Posted 21 Aug 2007 Maybe this has already been posted. A friend asked me this a while back, and I answered her in less than a minute. She said I was a genius. But I said there were two ways to arrive at the answer, and I simply chose the easier way. A 6-inch [long] hole is drilled through [the center of] a sphere. What is the volume of the remaining portion of the sphere? The hard way involves calculus. The easy way uses logic. 0 Share this post Link to post Share on other sites

0 Posted 8 Feb 2008 Is it? Did Jkyle1980 post the right approach in drilling?? I think not!! According to his picture, the diameter of the hole = diameter of sphere - 6 inch!! Now that cannot ge right according to the answer and to the posts on this thread! The 6 inchs in his picture cannot be seen from this angle, they represent the HEIGHT of the remaining part of earth once you put the earth bracelet flat on a plane!! Be nice. He got the picture. You got the dimensions. 0 Share this post Link to post Share on other sites

0 Posted 8 Feb 2008 Be nice. He got the picture. You got the dimensions. No disrespect intended at all!! It's just that if Jkyle1980 uses this picture to make his calculations and reasonning, he will never get the 36pi answer... And it's not at all because he's "slow" as he claims (and he's not), it's simply because according to his picture, the Radius is very relevant to the calculation of the remaining volume and the remaining bracelet of earth has a volume much bigger than 36pi!! The 6 inchs are not reduced from the diameter of the drill, they are not the THICKNESS of the remaining crest, they are the HEIGHT of the remaining bracelet if it's laid on its side on a plane!! If what I'm saying is wrong, I may be misunderstanding something very important... Please take another look at the picture and tell me if it portraits the Original Puzzle. 0 Share this post Link to post Share on other sites

0 Posted 8 Feb 2008 The 6 inches is along the axis of the hole - the height of the cylindrical part of what's removed. All as you say. And JK "got the idea" of how a 6" hole could be drilled thru the earth. He labeled it wrong, but he got the idea. 0 Share this post Link to post Share on other sites

0 Posted 8 Feb 2008 None taken, roolstar. Actually, between the discussion over the last picture I finally get what 6" inch hole is being talked about. Thanks for the lengthy, yet helpful, explanation. Where can I mail the check for my tuition? 0 Share this post Link to post Share on other sites

0 Posted 8 Feb 2008 None taken, roolstar. Actually, between the discussion over the last picture I finally get what 6" inch hole is being talked about. Thanks for the lengthy, yet helpful, explanation. Where can I mail the check for my tuition? Sorry for the detour there guys... I apparently didn't get that the picture portraits the misunderstood version that JK had at first... To tell you the truth, I thought I was the one who didn't get it at first!!! I even made some calculations about the "HEIGHT" of the cylinder in JK's picture and ended up with around 2Km!!! ANyway, I promise I will post a new puzzle very soon to regain your respect 0 Share this post Link to post Share on other sites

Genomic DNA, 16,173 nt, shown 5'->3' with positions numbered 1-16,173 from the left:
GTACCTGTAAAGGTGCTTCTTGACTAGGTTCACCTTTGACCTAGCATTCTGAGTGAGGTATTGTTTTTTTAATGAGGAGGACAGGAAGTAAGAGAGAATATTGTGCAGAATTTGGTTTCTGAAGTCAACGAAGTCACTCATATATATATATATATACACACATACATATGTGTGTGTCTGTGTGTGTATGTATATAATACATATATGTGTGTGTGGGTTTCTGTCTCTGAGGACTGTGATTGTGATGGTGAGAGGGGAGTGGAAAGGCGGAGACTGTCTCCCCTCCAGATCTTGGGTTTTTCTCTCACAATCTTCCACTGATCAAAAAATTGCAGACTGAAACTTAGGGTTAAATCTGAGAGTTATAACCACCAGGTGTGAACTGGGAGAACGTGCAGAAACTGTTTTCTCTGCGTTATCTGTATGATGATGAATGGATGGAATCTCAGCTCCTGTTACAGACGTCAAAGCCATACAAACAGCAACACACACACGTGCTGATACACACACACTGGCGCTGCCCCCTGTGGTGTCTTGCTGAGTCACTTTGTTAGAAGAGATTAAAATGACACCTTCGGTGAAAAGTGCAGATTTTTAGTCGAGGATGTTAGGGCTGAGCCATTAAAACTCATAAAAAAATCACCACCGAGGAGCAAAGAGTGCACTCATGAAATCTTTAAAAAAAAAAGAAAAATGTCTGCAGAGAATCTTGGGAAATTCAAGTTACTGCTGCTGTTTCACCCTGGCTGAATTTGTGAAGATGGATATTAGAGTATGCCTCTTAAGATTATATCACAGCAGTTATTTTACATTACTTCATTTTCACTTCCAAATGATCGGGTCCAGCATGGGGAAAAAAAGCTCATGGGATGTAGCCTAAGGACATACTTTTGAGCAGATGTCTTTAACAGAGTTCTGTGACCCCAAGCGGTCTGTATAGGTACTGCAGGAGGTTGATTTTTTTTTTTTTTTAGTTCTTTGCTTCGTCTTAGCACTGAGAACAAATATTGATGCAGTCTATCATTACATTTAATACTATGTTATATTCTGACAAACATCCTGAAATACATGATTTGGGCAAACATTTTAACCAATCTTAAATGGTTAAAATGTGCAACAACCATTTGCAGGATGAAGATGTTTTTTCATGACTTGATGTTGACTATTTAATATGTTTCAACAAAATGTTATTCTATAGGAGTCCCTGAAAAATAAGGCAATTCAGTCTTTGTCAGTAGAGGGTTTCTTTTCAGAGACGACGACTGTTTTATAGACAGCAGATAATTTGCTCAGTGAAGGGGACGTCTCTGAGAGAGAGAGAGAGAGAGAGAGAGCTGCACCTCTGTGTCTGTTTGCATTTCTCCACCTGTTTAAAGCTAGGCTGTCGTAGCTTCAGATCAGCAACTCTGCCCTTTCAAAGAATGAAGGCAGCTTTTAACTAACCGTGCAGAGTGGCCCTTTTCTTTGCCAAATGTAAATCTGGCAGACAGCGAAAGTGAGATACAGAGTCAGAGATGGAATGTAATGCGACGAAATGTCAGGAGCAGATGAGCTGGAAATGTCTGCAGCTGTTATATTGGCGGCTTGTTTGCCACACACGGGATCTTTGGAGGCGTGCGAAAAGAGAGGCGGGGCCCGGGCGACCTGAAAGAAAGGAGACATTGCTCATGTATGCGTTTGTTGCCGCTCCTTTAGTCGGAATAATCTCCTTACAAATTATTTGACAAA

0 Posted 9 Feb 2008 (edited) Eek, I don't understand the question. I know there is somethng wrong with my comprehension of the question, because then I would need the radius of the sphere. So right now, I will do some post digging and look for what i don't get. I'm so confused about what information I have exactly )= Edited 9 Feb 2008 by Eugenia 0 Share this post Link to post Share on other sites

0 Posted 10 Feb 2008 Eek, I don't understand the question. I know there is somethng wrong with my comprehension of the question, because then I would need the radius of the sphere. So right now, I will do some post digging and look for what i don't get. I'm so confused about what information I have exactly )= It's a wonderful result, really. The answer is the same for any radius. Except the radius must be at least 3" -- so that a 6" hole can be made. Read through the thread to get more information. 0 Share this post Link to post Share on other sites

0 Posted 21 Feb 2008 So I have been reading this forum for almost a year and it took this problem to get me to register. i read all fo the responses and I STILL don't get it. Can someone draw a correct diagram showing hwo this might work for various R lengths or at least pointing to the different parts of the cylinder/hole and sphere being referred to in the problem? I haven't had any calculus at all, but I want to at least understand the problem well enough to comprehend the logic answer. Thanks! 0 Share this post Link to post Share on other sites